The most recent data from the Division of Workers’ Compensation at the Texas Department of Insurance (TDI) reports almost 1,600 occupational injuries in Texas’s mining and natural resources industry in 2017. These injuries are primarily reported from private companies involved in oil and gas extraction and that employ more than 11 individuals. Each of the injured workers required at least a few days away from work, but almost half sustained severe enough injuries to miss more than a month of work. If you have suffered injuries then don’t hesitate to contact one of our San Antonio oil rig accident attorneys to learn about your potential recovery options
Sustaining a serious injury on an oil rig brings with it an ample amount of emotional and financial stress on top of the physical pain that accompanies such an injury. The Texas Department of Insurance (TDI) oversees the state’s workers’ compensation insurance program and provides benefits for those who have been injured on a land-based oil rig, so long as the injured individual was not acting willfully negligent while working. Workers’ compensation benefits, however, do not usually compensate victims for the full cost of their injuries. Also, some carriers deny claims and reduce benefits. In other cases, a third party might be responsible for the injury.
If you have sustained an injury on a Texas oil rig, you need a skilled worker’s compensation attorney who has experience representing individuals who have been injured working in the state’s oil industry to advise you on the best path forward. Call one of the skilled San Antonio oil rig accident lawyer at the Law Offices of George Salinas in San Antonio at (210) 225-0909 for a free consultation and to discuss your case.
What are Common Causes of Oil Rig Injuries
Individuals who work on an oil rig may sustain a wide variety of injuries. TDI’s Division of Workers’ Compensation reports that in 2017 more than half of the injuries sustained by those that work in oil and gas extraction jobs were fractured bones and soft tissue damage, such as sprains, strains, and tears. However, oil rig injuries, especially if an explosion takes place, have the potential to be much more severe and even fatal. Workers might suffer from amputations, burns, head injuries, spinal cord injuries, back injuries, and more. Here are some of the most common scenarios that may lead to an injury on an oil rig:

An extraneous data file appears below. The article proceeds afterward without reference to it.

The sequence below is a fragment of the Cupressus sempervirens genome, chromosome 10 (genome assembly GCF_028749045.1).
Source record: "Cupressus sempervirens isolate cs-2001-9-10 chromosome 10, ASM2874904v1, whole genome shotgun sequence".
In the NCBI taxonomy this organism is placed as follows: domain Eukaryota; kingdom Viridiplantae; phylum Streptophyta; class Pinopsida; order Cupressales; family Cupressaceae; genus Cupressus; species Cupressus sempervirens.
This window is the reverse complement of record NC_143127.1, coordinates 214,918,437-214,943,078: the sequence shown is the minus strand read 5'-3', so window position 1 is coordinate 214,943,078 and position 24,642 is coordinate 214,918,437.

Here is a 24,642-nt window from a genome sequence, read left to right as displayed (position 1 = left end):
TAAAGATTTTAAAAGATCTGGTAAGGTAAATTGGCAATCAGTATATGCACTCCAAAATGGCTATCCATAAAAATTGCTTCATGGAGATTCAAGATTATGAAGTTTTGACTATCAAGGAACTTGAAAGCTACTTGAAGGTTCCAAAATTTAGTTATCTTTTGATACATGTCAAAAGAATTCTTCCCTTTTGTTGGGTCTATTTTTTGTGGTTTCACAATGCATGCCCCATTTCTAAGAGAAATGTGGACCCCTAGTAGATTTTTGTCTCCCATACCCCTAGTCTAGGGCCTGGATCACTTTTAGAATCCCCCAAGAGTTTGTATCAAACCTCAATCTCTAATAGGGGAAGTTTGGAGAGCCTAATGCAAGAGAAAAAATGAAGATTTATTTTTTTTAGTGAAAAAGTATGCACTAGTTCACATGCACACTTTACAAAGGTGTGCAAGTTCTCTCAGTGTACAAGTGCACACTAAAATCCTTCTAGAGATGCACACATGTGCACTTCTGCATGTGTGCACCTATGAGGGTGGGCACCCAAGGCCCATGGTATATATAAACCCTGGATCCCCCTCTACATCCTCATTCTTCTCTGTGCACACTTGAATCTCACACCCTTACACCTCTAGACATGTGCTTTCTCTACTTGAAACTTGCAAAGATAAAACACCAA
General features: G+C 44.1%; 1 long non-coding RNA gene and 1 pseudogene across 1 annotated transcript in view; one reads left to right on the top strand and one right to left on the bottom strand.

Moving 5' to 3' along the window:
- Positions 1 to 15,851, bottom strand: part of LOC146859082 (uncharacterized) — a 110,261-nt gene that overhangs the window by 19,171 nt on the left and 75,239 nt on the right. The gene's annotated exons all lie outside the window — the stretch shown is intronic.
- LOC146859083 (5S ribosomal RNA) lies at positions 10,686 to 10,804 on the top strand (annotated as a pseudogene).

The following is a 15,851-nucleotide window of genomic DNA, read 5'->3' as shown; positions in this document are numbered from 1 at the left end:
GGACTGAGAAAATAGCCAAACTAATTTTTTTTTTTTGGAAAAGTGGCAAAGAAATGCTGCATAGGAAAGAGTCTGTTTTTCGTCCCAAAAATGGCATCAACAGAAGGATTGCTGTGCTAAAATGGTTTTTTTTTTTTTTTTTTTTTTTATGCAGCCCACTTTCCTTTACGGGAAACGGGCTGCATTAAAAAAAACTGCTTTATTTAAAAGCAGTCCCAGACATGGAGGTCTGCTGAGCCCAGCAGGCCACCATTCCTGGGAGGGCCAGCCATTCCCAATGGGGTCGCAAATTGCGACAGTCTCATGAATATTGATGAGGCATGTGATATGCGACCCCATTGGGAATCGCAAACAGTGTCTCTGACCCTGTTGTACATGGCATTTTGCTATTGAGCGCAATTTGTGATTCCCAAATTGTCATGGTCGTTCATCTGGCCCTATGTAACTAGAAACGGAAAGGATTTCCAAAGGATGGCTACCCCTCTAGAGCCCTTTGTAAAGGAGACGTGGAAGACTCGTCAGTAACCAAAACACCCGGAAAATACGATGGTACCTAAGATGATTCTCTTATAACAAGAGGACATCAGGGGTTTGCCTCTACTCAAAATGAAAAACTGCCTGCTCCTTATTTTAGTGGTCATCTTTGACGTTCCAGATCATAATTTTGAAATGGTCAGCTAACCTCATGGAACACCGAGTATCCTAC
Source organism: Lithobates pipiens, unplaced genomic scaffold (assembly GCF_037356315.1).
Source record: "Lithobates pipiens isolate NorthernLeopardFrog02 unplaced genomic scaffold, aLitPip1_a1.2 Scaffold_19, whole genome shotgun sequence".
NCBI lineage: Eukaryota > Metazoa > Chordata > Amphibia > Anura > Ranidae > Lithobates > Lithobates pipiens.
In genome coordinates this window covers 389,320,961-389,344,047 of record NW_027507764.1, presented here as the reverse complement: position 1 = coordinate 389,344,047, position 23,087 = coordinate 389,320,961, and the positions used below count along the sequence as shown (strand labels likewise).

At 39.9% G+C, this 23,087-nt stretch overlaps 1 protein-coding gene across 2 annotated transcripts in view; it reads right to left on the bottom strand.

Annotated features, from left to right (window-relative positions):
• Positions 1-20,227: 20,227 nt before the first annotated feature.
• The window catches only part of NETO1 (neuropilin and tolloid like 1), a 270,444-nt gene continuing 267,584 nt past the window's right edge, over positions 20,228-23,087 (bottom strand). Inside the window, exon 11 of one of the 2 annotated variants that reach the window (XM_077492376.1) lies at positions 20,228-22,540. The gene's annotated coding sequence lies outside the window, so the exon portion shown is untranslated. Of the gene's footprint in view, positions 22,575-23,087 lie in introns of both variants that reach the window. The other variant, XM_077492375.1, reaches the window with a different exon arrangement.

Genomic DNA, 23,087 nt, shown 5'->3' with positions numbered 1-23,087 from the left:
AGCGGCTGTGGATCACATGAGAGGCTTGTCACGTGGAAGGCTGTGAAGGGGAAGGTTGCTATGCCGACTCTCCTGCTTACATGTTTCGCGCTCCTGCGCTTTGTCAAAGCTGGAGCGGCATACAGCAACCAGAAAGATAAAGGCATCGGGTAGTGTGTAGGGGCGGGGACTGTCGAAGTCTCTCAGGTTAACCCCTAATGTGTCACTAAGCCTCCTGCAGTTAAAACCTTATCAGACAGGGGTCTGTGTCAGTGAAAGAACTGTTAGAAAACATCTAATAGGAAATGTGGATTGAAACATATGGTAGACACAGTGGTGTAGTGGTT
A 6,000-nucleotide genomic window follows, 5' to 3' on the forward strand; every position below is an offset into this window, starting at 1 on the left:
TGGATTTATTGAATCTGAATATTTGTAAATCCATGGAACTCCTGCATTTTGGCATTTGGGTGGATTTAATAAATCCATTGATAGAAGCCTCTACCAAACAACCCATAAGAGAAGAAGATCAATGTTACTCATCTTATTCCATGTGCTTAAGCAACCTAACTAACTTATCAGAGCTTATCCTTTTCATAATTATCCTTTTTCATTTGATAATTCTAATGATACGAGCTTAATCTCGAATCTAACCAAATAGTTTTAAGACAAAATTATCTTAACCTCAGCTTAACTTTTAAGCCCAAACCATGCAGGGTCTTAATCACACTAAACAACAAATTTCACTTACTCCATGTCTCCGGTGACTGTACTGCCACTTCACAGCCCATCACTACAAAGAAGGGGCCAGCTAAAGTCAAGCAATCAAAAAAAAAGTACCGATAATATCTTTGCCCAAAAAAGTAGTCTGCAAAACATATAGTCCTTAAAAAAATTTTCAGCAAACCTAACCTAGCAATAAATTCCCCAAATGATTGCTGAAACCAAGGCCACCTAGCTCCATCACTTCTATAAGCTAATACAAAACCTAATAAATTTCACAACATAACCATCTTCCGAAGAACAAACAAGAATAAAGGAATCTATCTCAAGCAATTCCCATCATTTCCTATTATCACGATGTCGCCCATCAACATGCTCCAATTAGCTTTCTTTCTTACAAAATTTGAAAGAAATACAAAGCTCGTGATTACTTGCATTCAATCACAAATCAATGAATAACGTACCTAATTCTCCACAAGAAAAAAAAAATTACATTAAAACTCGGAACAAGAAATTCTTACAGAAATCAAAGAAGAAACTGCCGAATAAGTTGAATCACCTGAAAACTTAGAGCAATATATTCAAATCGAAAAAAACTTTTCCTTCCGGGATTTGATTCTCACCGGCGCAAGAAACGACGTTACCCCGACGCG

- Equipment malfunction. Equipment that hasn’t been inspected or maintained properly can fail and injure workers. Other equipment might spark and cause a fire or explosion around flammable gas or oil and result in serious burns.
- Unintentional falls. Working on an oil rig involves significant risk. Working on the stabbing board is especially dangerous; when workers fall, they may strike numerous objects on their way down, resulting in broken bones, back and neck injuries, concussions, traumatic brain injuries, and more.
- Falling objects. Members of the deck crew might experience impact from falling objects, such as tools or debris from an explosion. Getting struck by a falling object is often fatal, but those who survive might end up with brain injuries, amputations, cuts, and broken bones.
- Exposure to toxic substances. The equipment and machinery on an oil rig contain acids and toxic chemicals that are dangerous, particularly if a worker is exposed to them for long periods of time. Prolonged exposure to these substances might cause respiratory issues, brain damage, and other health issues.
Seeking Compensation for Oil Rig Accidents